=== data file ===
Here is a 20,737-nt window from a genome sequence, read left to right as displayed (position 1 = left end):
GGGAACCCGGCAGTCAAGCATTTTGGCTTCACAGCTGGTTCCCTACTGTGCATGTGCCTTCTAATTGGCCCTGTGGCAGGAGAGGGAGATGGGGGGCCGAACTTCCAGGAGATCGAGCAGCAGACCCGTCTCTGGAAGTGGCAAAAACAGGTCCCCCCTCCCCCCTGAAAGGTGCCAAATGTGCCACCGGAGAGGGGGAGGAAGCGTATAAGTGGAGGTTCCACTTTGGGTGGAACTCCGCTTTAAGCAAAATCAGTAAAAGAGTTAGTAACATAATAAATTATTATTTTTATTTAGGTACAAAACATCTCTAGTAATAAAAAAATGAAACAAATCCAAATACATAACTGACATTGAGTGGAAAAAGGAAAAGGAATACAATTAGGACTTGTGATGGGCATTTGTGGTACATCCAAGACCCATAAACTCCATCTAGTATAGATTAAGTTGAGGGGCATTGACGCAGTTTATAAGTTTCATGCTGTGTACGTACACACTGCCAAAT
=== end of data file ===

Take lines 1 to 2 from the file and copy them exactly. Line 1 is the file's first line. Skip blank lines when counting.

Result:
Here is a 20,737-nt window from a genome sequence, read left to right as displayed (position 1 = left end):
GGGAACCCGGCAGTCAAGCATTTTGGCTTCACAGCTGGTTCCCTACTGTGCATGTGCCTTCTAATTGGCCCTGTGGCAGGAGAGGGAGATGGGGGGCCGAACTTCCAGGAGATCGAGCAGCAGACCCGTCTCTGGAAGTGGCAAAAACAGGTCCCCCCTCCCCCCTGAAAGGTGCCAAATGTGCCACCGGAGAGGGGGAGGAAGCGTATAAGTGGAGGTTCCACTTTGGGTGGAACTCCGCTTTAAGCAAAATCAGTAAAAGAGTTAGTAACATAATAAATTATTATTTTTATTTAGGTACAAAACATCTCTAGTAATAAAAAAATGAAACAAATCCAAATACATAACTGACATTGAGTGGAAAAAGGAAAAGGAATACAATTAGGACTTGTGATGGGCATTTGTGGTACATCCAAGACCCATAAACTCCATCTAGTATAGATTAAGTTGAGGGGCATTGACGCAGTTTATAAGTTTCATGCTGTGTACGTACACACTGCCAAAT